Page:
I struggle to comprehend that number in a hot summer labour market, nor do I see why employers would cling onto staff until October at which point, presumably they take a decision? Are these ghost workers? Already happily in new jobs, but having done a deal with their bosses to split the loot, their fake pay for not being? Are these people HR have forgotten or are too scared to fire? Will they really try to pick up work they put down eighteen months back, in a largely different world and probably for a now quite alien organisation?

Who knows, but the whole thing cost £67 billion (so far) and that’s what Boris needs back. I challenge anyone to give a lucid explanation of how his latest proposal “fixes” social care for the elderly. Nor to explain how in parts of the country like this, with no state care home provision anyway, it can ever be called “fair”. So, to me, it is just bunce for the ever-gaping maw of the state, and the idea, with Boris in charge, that it will ever be temporary or even accounted for, is somewhat risible.

What would “fix” social care is transparent, autonomous, local provision, not bullied by a dozen state agencies, not run by money grubbing doctors, not harried by property developers and absurd land costs, nor daft HMRC grabs on stand-by staff pay, and it needs to be highly invested in simple technology, all IT integrated with the NHS; not this crippled, secretive, subscale mess.

It is not that there is no problem, but it is as much operational as financial. A recent Bank of England paper looking at wealth distribution highlights how in retirement property comes to both dominate assets and also shrinks far more slowly with age.

A chart showing average wealth by age group, to illustrate an argument in the article by Charles Gillams that we should look at who benefited from the furlough scheme.

(Sourced from this speech given at the London School of Economics, by Gertjan Vlieghe, member of the Bank of England’s Monetary Policy Committee.)

Of course, the crux here is seeing a family home as both an asset and an essential for life. That is the distortion, and this fiddling with care rules attacks the symptom, not the cause.

Can you trust a word he says?

So, now tax on income rises, a broken promise, employer tax rises, broken promise, the ‘triple lock’ on pensions is ditched, broken promise, and to top it off those working beyond normal retirement age (now 66) get a 25% tax penalty, via another broken promise. Oh, and if you are mug enough to save, then dividends will get hit too.

Again, there is a real problem but this is by no means a logical answer either: I guess the Treasury were applying heat on excess debt, and this is sand kicked back in their face, but it shows no sign of anyone solving anything. The UK has both high debt levels and no supportive currency block around it, sure France and Italy look bad, but they have Germany to help. The UK does not. Hence the anxiety.

So, Boris has had a fine Cameron-like bonfire of dozens of electoral promises; the worm turned on Cameron (and Clegg) when he couldn’t keep his word, and so it will turn on Boris. This time he won’t have Corbyn as the pantomime bete noir to bail him out. Indeed, Kier Starmer’s response linking this problem to inflated property prices is remarkably prescient, even if his typically confiscational solution is not.

These tax levels (as a % of GDP) have not been seen in fifty years, for an economy with a noticeably less effective grasp on government expenditure and a rather less globally competitive commercial base.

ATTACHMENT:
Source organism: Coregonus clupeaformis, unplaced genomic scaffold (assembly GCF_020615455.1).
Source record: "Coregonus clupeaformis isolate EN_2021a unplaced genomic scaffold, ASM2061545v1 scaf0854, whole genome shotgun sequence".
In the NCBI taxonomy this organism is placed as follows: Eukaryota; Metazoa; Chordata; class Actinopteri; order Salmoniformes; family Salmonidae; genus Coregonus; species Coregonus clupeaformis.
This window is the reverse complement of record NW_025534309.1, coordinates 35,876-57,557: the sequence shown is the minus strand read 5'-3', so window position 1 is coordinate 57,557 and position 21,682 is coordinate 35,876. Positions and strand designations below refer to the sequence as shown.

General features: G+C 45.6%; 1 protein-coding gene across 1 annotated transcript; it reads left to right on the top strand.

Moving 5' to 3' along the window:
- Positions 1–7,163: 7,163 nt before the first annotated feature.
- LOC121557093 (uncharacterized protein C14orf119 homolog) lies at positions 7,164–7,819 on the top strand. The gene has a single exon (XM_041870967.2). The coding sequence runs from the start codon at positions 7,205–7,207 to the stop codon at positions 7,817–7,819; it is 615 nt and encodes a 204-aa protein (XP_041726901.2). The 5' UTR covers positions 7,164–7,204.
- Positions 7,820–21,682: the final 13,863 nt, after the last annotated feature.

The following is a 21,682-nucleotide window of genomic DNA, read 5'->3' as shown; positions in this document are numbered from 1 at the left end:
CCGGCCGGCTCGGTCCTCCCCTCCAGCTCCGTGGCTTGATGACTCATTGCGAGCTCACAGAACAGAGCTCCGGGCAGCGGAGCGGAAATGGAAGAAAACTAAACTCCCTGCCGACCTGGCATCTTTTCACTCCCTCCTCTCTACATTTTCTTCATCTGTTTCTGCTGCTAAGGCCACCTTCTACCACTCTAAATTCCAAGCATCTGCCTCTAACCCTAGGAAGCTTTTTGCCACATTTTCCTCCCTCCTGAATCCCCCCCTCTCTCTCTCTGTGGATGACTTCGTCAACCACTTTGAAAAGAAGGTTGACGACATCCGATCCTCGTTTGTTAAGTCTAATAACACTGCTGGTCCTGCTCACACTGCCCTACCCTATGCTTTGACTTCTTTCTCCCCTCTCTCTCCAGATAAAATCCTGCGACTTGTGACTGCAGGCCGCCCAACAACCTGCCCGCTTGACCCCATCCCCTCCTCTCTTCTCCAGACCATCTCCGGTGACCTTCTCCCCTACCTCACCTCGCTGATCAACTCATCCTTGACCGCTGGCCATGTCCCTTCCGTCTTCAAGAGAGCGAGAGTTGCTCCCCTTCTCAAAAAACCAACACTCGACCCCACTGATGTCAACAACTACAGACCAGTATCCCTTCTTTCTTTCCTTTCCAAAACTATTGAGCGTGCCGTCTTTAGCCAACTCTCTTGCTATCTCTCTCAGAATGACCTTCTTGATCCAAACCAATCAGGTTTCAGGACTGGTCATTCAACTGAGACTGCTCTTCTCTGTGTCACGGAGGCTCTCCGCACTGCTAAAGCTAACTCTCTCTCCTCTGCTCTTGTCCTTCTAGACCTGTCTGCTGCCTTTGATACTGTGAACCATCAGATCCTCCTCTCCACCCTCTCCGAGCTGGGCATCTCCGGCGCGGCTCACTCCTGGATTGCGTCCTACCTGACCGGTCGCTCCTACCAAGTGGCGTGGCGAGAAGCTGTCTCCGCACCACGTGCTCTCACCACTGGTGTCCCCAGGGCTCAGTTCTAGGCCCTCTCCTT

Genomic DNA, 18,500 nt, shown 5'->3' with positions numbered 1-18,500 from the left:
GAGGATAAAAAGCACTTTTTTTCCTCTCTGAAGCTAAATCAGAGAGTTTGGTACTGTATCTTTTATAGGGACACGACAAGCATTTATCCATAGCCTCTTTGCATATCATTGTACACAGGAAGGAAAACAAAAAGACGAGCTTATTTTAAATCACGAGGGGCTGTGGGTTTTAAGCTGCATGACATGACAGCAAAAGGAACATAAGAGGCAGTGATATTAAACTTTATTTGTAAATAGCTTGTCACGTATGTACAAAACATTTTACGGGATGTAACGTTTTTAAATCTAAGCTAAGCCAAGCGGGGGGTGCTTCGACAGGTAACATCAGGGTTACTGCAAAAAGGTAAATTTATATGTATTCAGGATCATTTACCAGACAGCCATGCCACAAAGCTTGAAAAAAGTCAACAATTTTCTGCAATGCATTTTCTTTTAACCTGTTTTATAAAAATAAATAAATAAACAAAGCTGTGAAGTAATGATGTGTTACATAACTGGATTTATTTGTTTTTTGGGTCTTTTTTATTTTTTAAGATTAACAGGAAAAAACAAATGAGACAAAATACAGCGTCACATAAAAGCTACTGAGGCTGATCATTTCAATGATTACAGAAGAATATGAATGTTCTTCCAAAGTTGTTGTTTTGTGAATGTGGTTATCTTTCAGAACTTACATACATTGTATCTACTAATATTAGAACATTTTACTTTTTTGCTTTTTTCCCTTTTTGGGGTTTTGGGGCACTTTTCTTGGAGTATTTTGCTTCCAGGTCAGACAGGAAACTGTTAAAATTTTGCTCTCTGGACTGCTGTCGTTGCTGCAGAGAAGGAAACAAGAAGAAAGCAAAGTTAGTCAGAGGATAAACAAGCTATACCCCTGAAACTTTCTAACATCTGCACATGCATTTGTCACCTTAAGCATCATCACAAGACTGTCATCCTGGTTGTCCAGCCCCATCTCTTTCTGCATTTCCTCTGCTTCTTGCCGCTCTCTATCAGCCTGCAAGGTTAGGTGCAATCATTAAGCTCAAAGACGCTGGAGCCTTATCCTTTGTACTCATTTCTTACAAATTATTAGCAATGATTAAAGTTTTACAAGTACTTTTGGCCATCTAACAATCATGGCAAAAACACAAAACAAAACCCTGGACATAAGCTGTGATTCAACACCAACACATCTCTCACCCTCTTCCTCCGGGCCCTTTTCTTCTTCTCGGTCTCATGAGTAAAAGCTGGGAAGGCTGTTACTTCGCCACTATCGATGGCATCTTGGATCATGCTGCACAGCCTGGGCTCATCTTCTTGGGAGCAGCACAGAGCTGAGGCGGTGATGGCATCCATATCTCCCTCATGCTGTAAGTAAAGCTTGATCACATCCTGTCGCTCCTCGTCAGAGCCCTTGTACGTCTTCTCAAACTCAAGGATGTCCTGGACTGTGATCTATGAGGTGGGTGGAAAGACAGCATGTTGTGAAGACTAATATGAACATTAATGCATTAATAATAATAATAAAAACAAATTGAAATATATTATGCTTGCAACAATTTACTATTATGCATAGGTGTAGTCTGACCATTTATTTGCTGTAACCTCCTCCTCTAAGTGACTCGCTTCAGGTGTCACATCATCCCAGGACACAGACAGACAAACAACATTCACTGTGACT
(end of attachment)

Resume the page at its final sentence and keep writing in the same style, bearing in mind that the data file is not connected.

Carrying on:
This is a clip from a published UK government source showing local tax increases anticipated in 2021-22

While tax rises are emerging everywhere (see below), and public service reform has become a simple money equation, need more service, spend more money, a dangerous one-way road.

Source: from this primary report

While notably, ‘buy to let’ is again left untouched. London house prices have doubled in this century, the FTSE 100 has moved from circa 6800 at its late 1999 peak to 7030 now and remains below pre-pandemic levels. So clearly this is not the time to hit the investors in jobs and business, who have had a 5% nominal gain (that is a 60% real loss) in twenty years and yet to leave the buy to let rentiers trading in second-hand hopes, with their 60% real gain in that time, untouched.

And don’t give us the dividends argument; the buy to let plutocrats get plenty of rent and all their sticky little service charges.  This measure simply hits the workers and investors in business and pampers the bureaucrats and the rentiers. It makes very little sense, unless you are a senior civil servant or a retired prime minister, like Blair, of course.

Chinese insularity - the new version

Meanwhile China I feel is now detaching itself from both the rule of international law (in so far as it ever bothered) and more interestingly the world financial system. It may indeed end up better off, but for now (and this is also a change from much of the last 50 years) it does not feel it needs to attract external capital.

So much of its trade and capital markets engagement has been predicated on securing capital; this is an odd and novel twist. Although perhaps a logical response to the West, who rather than conserving capital as a scare resource, are immersing the world in torrents of surplus cash and inflation.

Much of China’s policy about their own global investment (so outside China) also used to have the same theme, driven by the desire for returns, influence and to hold their own export-based currency down.

But no more, it seems, and their inherent desire for autarchy, the hermit kingdom trope, has only been emphasized by Trump, WHO and the madness of the internet. It apparently wants to be the new Germany, (no longer the new USA), so it will be insular and conservative: cautious, not driven mad by debt and the baubles it procures.

Well, if true it will be different, whether it can really be done, without a wave of disruptive defaults is unclear, but don’t doubt the length of vision, so unlike our own government. While a theme of this century has also been where China leads, the rest must reluctantly follow.

Even a dog has its day, but for investors both the UK and China now feel significantly more canine than at the start of the summer.